Baghdad: Oil halted gains after the biggest jump in almost two months as Iraq said it raised output to a record ahead of talks between the world’s largest producers about freezing output.
Futures slipped as much as 1.2 per cent in New York, paring the 6.6 per cent advance on Friday, the most since February 12. Iraq, Opec’s second-biggest producer, increased output 2 per cent and exports by 18 per cent last month, according to the state-run Oil Marketing Company.
Venezuela said the first step at the April 17 meeting in Doha (Qatar) between suppliers including Saudi Arabia and Russia should be to cap production.
Oil has rebounded after falling to the lowest in more than 12 years amid signs that a global glut will ease as United States output declines. Saudi Arabia, the biggest producer in the Organisation of Petroleum Exporting Countries (Opec), said it will agree to a freeze only if it’s joined by other suppliers including Iran, while Kuwait said a deal can be done without Tehran’s support.
"Some sort of supply agreement in Doha seems extremely unlikely,” Michael McCarthy, a chief strategist at CMC Markets in Sydney, said by phone. "Even if a deal were announced, the market will be extremely skeptical of any compliance.”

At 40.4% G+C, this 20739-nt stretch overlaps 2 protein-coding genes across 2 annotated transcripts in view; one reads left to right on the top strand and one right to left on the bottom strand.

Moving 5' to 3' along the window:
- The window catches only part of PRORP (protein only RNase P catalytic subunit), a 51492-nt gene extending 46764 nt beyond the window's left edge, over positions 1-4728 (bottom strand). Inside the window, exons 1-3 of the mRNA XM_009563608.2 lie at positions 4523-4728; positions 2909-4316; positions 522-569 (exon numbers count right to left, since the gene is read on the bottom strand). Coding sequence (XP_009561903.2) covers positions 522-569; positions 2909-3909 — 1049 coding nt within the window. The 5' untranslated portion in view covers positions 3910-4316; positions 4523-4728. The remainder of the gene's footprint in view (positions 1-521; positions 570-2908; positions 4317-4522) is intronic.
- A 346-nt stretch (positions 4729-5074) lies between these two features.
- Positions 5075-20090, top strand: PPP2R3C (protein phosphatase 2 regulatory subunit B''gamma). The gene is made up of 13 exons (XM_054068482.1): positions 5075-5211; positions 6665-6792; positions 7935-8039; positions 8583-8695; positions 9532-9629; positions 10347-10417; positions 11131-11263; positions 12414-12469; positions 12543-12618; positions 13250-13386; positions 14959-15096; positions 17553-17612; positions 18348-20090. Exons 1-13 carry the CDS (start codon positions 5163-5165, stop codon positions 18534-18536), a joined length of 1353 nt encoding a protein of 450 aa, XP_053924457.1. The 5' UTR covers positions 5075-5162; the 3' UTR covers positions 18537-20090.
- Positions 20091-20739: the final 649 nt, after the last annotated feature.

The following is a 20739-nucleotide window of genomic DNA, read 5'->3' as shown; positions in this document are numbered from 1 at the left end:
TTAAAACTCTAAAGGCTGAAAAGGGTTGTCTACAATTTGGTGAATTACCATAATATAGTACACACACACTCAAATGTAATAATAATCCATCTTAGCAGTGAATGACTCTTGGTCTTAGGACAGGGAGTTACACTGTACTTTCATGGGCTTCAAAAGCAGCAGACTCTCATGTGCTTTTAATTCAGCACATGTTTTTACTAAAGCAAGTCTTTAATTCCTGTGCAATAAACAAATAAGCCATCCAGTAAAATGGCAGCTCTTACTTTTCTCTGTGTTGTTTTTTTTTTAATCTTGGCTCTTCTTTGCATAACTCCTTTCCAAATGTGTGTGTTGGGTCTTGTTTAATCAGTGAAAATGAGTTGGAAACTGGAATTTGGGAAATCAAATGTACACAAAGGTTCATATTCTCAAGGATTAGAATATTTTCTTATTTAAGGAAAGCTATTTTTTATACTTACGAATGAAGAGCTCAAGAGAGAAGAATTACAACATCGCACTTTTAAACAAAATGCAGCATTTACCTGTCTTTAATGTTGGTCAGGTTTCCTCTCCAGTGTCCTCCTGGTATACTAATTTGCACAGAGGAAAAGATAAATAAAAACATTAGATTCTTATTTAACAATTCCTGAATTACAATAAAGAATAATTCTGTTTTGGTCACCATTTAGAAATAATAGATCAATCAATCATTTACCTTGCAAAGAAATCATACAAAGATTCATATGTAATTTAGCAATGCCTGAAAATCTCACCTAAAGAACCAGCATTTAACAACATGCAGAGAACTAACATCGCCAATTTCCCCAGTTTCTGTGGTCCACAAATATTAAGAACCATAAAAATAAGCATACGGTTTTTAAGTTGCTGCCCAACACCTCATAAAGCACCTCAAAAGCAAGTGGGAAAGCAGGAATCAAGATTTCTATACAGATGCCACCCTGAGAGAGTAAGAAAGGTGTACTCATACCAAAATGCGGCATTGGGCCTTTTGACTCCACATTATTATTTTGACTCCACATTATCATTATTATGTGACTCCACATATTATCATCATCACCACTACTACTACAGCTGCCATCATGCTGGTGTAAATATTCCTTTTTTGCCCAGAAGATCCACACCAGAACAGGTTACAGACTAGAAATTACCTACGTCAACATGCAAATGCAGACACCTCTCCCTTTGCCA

West Texas Intermediate for May delivery fell as much as 47 cents to $39.25 a barrel on the New York Mercantile Exchange and was at $39.37. Prices erased an earlier gain of as much as 1.9 per cent. The contract rose $2.46 to $39.72 a barrel on Friday, capping an 8 percent weekly gain. Total volume traded was about 57 per cent above the 100-day average.
Brent for June settlement lost as much as 53 cents, or 1.3 per cent, to $41.41 a barrel on the London-based ICE Futures Europe exchange. Prices increased 8.5 per cent last week. The global benchmark crude was at a 90-cent premium to WTI for June.
The number of active rigs targeting crude in the US fell for the 15th time in 16 weeks, dropping by eight to 354, Baker Hughes said on its website on Friday. Drillers have idled more than 180 machines this year. The nation’s output slid for the 10th time in 11 weeks through April 1, while crude stockpiles fell, according to data from the Energy Information Administration.
Iraq output rose to 4.55 million barrels a day in March from 4.46 million barrels in February. Exports increased to 3.81 million barrels a day from 3.23 million. Energy companies led gains on the MSCI Asia Pacific Index. Short positions in WTI crude jumped 35 per cent in the week ended April 5, according to the US Commodity Futures Trading Commission.